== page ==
A rare and important archaistic Chinese jade ceremonial blade from the late Shang/early Zhou Dynasty (11th – 15th century BC) has been discovered by Toovey’s specialist, Mark Stonard. This remarkable object formed part of the collection of the late Fred Clark, a gifted and meticulous antiquarian, whose collector’s label it bears.

It is believed that Fred Clark bought it in the years immediately after the Second World War. The blade has an older hand written paper label which offers a translation of the Chinese calligraphy engraved into the jade and also a printed paper segment which reads ‘Beasley Collection’.

It is always the cause of some excitement when an archaic piece surfaces bearing the name of the early 20th century collector Harry Geoffrey Beasley (1882-1939).

Between 1895 and 1939 Beasley put together one of the largest collections of ethnographic material in Britain. The collection was formed of more than 10,000 objects from Asia, Africa, Scandinavia, and across the world. In the years after Beasley’s death in 1939 the majority of the collection was donated to leading British Museums.

The Chinese have always prized jade more highly than gold. This hard translucent stone has, over the centuries, been worked into decorative and ritual objects as well as ceremonial weapons.

Jade was worn by kings and nobles in life and was buried with them, affording the material a high status and associations with immortality.

The Chinese way of life was based on a combination of faith, tradition and ethics which bound families and communities together. The Chinese philosopher, Confucius (551 BC – 479 BC), emphasized the moral responsibility that accompanies authority. Confucius established a school with a radical new principal of accepting students of sufficient intelligence regardless of their background or ability to pay. He combined this belief in meritocracy with a faith in the generous order of a hierarchical society. The hierarchical principles expressed in Confucianism may, perhaps, give some insight into the use of this jade blade. A ruler had a right to obedience and respect but equally had a duty to act justly in the best interests of his subjects. Many academics believe that jade objects like this blade were symbols of office. If this is correct it is probable that blades of this type were used in a similar way to ceremonial jade Kuei tablets of the period. A high ranking courtier would have held the blade to his mouth and spoken through it when addressing the Emperor.

When you hold this ancient ceremonial blade you become aware of the exquisite workmanship employed in its making. The balance and line of the blade work in concert with the patterns in the jade. It has the power to move you and a particular, vital quality to it.

This late Shang/early Zhou Dynasty jade ceremonial blade has just returned from exhibition at the International Asian Art week in London where it attracted much attention and is expected to realise thousands of pounds when it is auctioned at Toovey’s specialist Asian Art sale on Thursday 30th November 2017.

By Rupert Toovey, a senior director of Toovey’s, the leading fine art auction house in West Sussex, based on the A24 at Washington. Originally published in the West Sussex Gazette.

The Coin Collection of the Late Frederick Sydney Clark

Fred Clark (1923-2016)
Fred Clark (1923-2016)

Fred Clark, as he was always known, was born to publicans in South London. Sometime later, the whole family moved to Seaford in East Sussex.

Fred’s greatest passion in life was collecting and, following the family move, he loved nothing more than field-walking in Seaford and on the Peacehaven Downs. These areas were rich in fossils and prehistoric flints. Such was his passion for collecting that he would, on occasions, ride all the way to Suffolk on his BSA Bantam motorbike, following in the footsteps of his predecessor Dr William Allen Sturge and those of his great friend, the collector Dr Hugh Fawcett, who was well-known for his lithic collections.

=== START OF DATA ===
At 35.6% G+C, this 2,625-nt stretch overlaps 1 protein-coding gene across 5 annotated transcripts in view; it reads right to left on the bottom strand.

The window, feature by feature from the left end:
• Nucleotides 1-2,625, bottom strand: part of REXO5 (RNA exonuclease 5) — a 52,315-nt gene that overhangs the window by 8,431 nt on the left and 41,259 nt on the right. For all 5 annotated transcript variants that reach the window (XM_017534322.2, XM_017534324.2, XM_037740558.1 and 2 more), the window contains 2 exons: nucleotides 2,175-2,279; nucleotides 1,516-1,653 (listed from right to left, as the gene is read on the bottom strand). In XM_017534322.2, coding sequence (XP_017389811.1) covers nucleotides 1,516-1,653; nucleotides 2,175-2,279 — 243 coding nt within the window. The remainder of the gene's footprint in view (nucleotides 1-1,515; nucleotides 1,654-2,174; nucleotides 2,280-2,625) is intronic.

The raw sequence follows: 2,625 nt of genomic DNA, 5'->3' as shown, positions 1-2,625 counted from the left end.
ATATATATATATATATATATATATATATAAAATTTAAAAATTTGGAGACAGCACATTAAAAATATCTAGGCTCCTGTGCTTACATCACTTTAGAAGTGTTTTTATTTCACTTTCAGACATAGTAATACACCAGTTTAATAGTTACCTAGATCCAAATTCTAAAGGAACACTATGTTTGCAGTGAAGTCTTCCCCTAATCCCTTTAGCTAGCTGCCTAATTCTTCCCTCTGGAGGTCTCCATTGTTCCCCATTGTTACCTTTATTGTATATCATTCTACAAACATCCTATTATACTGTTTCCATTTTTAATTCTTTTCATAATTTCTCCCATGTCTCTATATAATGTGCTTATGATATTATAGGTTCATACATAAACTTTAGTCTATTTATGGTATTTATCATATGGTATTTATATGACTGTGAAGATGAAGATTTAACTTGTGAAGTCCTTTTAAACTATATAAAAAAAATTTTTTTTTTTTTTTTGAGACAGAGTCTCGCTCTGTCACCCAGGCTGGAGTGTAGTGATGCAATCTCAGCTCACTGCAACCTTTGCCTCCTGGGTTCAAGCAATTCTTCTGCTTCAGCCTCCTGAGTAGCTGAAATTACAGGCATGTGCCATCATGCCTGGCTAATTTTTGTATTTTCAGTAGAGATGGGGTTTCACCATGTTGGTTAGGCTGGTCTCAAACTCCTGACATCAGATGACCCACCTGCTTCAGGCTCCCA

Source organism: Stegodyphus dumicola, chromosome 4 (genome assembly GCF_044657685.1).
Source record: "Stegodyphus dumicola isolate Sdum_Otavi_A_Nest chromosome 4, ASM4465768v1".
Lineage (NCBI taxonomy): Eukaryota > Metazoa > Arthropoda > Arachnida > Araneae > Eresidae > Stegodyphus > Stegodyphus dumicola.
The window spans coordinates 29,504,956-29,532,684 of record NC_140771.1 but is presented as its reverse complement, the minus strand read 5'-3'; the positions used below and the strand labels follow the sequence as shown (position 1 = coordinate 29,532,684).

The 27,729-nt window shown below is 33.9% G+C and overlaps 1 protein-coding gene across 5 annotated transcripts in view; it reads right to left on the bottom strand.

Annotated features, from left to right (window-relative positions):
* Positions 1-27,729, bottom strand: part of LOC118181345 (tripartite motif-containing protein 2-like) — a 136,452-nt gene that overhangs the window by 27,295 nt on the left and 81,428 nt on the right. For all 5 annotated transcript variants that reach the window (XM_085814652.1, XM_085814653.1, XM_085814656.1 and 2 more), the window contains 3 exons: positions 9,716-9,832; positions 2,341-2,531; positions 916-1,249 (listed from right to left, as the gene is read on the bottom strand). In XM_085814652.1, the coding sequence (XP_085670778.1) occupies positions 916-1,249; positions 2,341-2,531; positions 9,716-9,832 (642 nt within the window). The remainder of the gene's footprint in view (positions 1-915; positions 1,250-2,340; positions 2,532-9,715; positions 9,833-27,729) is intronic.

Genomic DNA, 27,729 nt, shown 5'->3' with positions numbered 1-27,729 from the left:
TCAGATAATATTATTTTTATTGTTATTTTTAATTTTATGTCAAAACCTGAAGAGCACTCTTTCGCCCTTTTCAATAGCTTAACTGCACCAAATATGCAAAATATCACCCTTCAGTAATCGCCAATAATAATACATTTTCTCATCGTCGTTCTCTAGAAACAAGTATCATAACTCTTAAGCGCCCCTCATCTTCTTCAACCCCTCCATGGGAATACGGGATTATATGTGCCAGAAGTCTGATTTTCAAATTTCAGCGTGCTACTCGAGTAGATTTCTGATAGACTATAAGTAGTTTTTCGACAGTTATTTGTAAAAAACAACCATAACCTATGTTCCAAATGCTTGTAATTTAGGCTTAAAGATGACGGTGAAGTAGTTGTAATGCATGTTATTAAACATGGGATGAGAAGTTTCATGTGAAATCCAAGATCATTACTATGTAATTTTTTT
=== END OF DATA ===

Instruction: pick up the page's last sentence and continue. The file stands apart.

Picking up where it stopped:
Lot 892 a Byzantine Empire Heraclius with Heraclius Constantine (610-641AD) gold solidus, the obverse with two busts, Constantinople mint.
Lot 892: A Byzantine Empire Heraclius with Heraclius Constantine (610-641AD) gold solidus, the obverse with two busts, Constantinople mint.

Once again the family moved, this time to Woking in Surrey, and in the 1960s Fred decided to open a shop in nearby Guildford selling collectables. These included fossils, minerals, prehistoric tools and coins. His shop was to become very popular with collectors and he continued to trade there until he retired in the mid-1980s.

Following his retirement, he moved to Worthing, where he stayed for many years until he sadly passed away following a short illness.

A Roman Empire Balbinus (238AD) antoninianus, the reverse with clasped hands beneath 'Concordia Augg'.
Lot 807: A Roman Empire Balbinus (238AD) antoninianus, the reverse with clasped hands beneath ‘Concordia Augg’.

Fred Clark was meticulous with recording. Every artefact he found would be written on with a location and his monogram ‘FC’, which remains well-known by academics and collectors to this day.

Fred formed his coin collection predominantly during the 1960s and 1970s.

Leo Genn Archive For Sale at Auction

Lot 3271 Leo Genn Archive
Lot 3271 Leo Genn Archive

A large archive of material collected by Leo Genn (1905-1978), all concerning the investigation and prosecution of war criminals at the Nuremberg Trials in 1945-1946. The archive comprises Genn’s original copies of the signed witness and prisoner statements, photographic evidence and images of the defendants, case files and other evidence. The majority focuses on Belsen and Auschwitz concentration camps, including statements and photographs of the defendants Irma Grese, Hilde Lohbauer, Karl Schmitt, Walte Steuer, Franz Harich, Jonas Levi and Willy Jong and others. Also included are Leo Genn’s identity tags and an army-issue canvas bag, in which the archive was discovered.

Lot 3271 Courtroom Scene
Lot 3271 Photogrpah of a Courtroom Scene included in the Archive

Leo Genn studied law at Cambridge and was a qualified barrister, but he also enjoyed a successful career in film and theatre. He volunteered his legal knowledge to the British Army unit involved in the investigation and prosecution of Nazi war crimes perpetrated at the Belsen concentration camp, and subsequently became an assistant prosecutor at the Nuremberg Trials.

One of the many photographs included in the archive of Irma Grese and Hilde Lohbauer